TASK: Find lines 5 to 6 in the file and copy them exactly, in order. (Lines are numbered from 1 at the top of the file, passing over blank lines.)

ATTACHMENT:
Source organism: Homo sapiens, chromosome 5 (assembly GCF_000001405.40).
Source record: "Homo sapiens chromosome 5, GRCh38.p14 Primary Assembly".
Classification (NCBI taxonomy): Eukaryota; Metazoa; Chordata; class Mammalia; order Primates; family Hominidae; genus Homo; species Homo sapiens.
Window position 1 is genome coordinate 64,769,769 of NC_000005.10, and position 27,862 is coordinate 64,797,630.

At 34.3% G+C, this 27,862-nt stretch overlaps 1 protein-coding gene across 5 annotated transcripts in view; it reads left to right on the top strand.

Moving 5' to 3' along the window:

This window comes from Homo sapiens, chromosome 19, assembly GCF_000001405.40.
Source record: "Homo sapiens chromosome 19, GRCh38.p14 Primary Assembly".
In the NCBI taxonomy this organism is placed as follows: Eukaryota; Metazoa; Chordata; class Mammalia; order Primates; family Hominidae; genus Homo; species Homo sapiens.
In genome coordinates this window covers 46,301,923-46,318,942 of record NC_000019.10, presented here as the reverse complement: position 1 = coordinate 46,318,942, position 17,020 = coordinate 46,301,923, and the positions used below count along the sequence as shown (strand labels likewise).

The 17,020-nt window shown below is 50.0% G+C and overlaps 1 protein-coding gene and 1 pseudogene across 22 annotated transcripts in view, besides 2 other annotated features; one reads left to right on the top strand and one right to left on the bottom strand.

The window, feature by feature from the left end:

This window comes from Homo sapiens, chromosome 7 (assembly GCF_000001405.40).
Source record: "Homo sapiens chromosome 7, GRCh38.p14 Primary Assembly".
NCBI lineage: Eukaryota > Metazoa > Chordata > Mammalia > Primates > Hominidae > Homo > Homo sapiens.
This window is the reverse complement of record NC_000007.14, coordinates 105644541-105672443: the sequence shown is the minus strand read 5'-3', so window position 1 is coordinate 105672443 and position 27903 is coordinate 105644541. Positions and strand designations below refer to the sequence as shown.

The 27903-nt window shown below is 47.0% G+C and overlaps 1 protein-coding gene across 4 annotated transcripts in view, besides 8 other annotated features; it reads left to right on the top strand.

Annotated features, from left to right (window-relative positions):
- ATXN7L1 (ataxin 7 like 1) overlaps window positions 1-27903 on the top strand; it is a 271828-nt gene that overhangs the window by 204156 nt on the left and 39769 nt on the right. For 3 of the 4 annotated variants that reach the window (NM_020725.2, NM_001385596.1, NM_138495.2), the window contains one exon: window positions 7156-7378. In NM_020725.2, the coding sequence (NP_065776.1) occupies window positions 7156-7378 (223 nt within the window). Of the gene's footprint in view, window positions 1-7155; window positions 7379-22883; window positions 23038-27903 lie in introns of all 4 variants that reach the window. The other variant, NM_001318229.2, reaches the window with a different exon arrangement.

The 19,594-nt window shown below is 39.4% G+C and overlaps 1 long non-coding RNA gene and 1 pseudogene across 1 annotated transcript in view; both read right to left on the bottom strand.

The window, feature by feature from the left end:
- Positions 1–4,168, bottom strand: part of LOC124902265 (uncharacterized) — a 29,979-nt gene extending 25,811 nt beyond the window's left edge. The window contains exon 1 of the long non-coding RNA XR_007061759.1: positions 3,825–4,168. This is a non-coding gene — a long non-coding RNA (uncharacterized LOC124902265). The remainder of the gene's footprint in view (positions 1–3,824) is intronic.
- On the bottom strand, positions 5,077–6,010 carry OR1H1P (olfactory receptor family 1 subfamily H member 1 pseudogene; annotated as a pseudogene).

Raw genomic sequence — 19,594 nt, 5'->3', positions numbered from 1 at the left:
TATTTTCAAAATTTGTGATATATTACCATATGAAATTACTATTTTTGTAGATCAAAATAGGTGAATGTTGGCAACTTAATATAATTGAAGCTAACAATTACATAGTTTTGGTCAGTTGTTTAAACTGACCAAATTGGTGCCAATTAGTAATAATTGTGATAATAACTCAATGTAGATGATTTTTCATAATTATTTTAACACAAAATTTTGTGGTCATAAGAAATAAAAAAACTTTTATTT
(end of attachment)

At 34.3% G+C, this 27,862-nt stretch overlaps 1 protein-coding gene across 5 annotated transcripts in view; it reads left to right on the top strand.

Moving 5' to 3' along the window: